How to Survive a Dog Attack
Posted in Personal Injury on July 15, 2021
Even though most people do not think about getting attacked by a dog, the reality is that these incidents do occur. Dogs are arguably the most popular pet in the United States, and millions of households have one or more dogs living in them. Even though the vast majority of dogs are relatively docile, the possibility of an attack can arise anytime dogs mix with people and other pets. Humans can suffer from a wide range of injuries, particularly when a large dog attacks a person. Here, we want to discuss six steps that can help you survive a dog attack if one should occur.
1. Stay as calm as possible
Panic can set in when a dog is about to bite or attack. It is important to fight the instinct to panic and stay as calm as possible. When a person shows fear or aggression, this can make the dog even more ferocious. Dogs can sense fear and aggression from people, and they will react accordingly.
2. Do not run away from the dog or make eye contact
It is important not to run away from the dog. Running will only encourage the dog to attack more ferociously, particularly if it is already about to attack in the first place. Additionally, you should not make eye contact with the dog, as this is a sign of trying to establish dominance. This will not work very well when a dog is ready to bite or attack. Instead, a person should move away slowly while turned peripherally from the animal. In other words, walk in a sort of sideways motion and keep the dog in your peripheral vision.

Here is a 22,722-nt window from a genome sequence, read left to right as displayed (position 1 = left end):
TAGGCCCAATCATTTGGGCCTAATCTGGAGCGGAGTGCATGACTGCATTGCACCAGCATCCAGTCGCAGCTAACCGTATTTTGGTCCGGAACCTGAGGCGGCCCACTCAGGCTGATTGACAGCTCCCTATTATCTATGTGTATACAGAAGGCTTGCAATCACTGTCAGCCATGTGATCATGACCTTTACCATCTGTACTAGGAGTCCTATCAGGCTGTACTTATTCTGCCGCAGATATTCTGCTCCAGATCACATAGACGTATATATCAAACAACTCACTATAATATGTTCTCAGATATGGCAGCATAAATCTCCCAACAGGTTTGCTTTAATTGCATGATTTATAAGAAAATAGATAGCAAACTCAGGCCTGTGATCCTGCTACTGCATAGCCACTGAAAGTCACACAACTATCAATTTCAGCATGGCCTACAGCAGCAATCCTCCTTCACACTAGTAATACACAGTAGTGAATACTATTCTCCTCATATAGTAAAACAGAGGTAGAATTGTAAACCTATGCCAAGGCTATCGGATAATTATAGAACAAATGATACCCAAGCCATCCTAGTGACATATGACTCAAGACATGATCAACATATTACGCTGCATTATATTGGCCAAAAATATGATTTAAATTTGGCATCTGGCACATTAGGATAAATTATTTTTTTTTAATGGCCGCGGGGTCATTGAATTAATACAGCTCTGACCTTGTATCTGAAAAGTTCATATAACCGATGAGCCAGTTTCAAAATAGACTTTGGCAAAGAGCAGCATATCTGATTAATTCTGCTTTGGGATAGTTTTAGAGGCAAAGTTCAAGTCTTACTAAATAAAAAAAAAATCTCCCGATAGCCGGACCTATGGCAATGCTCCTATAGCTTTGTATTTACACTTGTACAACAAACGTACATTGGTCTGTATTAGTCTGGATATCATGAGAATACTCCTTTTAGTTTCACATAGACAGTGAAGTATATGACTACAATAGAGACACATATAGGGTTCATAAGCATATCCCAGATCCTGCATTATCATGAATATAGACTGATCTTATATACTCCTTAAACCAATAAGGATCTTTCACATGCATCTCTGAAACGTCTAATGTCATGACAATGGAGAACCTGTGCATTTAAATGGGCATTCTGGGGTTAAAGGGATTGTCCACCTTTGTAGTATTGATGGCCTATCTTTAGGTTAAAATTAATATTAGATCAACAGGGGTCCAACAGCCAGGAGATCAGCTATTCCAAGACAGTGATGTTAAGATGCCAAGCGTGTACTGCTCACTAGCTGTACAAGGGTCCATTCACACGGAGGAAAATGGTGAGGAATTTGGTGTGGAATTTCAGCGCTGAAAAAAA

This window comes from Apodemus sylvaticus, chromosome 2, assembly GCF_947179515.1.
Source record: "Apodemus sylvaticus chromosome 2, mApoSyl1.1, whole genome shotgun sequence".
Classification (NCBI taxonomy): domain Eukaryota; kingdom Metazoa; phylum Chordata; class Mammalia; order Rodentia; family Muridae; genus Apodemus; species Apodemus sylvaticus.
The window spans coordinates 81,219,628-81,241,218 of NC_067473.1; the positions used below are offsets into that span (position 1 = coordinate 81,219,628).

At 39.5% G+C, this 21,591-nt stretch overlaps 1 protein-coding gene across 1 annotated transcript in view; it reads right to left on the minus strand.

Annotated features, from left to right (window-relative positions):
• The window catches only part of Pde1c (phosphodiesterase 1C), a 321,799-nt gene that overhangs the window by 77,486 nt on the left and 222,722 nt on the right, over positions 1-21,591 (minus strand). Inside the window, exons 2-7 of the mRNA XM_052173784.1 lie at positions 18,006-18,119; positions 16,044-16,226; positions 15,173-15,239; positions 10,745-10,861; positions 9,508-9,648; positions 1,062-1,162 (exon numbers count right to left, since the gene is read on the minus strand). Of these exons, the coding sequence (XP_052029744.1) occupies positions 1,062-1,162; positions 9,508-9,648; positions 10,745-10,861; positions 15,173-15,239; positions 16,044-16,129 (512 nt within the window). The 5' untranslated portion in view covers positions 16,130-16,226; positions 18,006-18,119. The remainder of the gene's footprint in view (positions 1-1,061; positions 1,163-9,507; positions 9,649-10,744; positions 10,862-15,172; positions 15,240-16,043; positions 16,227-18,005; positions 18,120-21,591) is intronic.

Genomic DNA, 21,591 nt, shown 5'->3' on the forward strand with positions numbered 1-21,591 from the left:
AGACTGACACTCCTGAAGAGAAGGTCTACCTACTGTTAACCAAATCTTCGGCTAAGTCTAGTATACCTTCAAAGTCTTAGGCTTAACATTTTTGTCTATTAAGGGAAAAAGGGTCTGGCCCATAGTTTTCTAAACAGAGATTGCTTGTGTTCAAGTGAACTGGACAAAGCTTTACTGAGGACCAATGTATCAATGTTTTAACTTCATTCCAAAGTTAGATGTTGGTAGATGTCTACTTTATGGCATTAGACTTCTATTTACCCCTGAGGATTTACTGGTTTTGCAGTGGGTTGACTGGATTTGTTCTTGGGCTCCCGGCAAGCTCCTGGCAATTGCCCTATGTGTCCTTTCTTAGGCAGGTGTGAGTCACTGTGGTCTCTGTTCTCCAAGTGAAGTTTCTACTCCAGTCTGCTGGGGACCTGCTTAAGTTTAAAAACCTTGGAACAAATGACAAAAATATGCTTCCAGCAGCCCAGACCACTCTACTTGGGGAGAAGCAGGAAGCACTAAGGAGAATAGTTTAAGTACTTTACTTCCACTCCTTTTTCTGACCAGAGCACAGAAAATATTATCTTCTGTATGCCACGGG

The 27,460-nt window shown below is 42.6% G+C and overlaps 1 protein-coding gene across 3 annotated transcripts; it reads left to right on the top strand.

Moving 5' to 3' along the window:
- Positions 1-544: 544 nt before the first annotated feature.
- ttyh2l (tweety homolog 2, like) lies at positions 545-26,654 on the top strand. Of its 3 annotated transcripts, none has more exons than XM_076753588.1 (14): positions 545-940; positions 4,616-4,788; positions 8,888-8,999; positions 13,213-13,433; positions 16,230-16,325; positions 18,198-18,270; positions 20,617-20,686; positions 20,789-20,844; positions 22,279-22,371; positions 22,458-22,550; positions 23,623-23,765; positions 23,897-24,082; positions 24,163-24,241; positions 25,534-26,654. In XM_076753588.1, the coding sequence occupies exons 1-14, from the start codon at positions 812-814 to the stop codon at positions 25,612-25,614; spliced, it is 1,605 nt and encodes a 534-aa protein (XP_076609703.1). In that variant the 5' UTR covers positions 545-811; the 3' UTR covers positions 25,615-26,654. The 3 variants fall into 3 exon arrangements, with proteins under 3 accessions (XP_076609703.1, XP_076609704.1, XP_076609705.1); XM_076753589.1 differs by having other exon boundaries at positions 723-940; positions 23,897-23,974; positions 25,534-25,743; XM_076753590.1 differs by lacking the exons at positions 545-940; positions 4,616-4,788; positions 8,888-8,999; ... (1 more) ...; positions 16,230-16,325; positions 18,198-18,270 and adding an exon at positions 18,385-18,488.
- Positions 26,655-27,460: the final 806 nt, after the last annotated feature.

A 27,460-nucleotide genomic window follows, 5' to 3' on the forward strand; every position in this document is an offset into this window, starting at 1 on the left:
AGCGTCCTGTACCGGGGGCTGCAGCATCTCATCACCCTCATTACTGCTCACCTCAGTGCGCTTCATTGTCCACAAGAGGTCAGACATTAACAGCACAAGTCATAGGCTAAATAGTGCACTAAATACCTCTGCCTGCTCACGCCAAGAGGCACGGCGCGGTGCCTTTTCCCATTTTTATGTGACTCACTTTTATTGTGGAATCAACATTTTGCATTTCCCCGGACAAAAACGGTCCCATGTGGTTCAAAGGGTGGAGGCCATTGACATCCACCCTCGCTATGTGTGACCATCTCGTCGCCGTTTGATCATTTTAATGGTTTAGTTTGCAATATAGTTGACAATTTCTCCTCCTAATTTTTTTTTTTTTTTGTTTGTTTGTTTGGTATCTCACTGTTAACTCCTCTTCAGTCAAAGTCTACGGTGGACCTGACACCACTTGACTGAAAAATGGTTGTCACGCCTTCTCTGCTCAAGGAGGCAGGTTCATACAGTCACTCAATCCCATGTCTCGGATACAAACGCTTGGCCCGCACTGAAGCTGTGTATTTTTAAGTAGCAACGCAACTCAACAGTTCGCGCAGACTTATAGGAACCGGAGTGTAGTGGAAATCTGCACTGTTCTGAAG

3. Put something between you and the dog if possible
If it looks like the dog attack will be inevitable, try to put something between you and the dog. This can include a jacket, a stick off the ground, or anything else in the vicinity that you can pick up. There is a good chance that the dog will try to bite onto whatever you put in between yourself and them.
4. Use sticks or rocks as weapons
If a dog charges you, this means that the attack is likely inevitable. Use a stick or rocks, or anything else that you can grab, as weapons. You should aim specifically for the throat and eyes of the dog, as a blow there could stop the attack. Many people are concerned about hurting the dog, but this is not a time to have that concern. You need to make sure that yourself and anyone with you are okay.
5. Offer the forearm if biting is inevitable
If you do not have any objects that you can put in between yourself and the dog or attack them with, or if the dog gets through those objects, offer one of your forearms for them to bite, preferably your weak arm’s forearm. This will leave you two legs and another arm to attack the dog and to protect your face and stomach.
6. Seek medical care immediately after the attack
In the aftermath of a dog attack, you need to seek medical care immediately. A doctor will not only be able to treat your visible traumatic wounds, but they will also be able to give you medications to prevent any possible infection. Additionally, you may need a rabies shot, depending on whether or not the dog was a carrier. You should also speak with a lawyer who handles dog attack cases.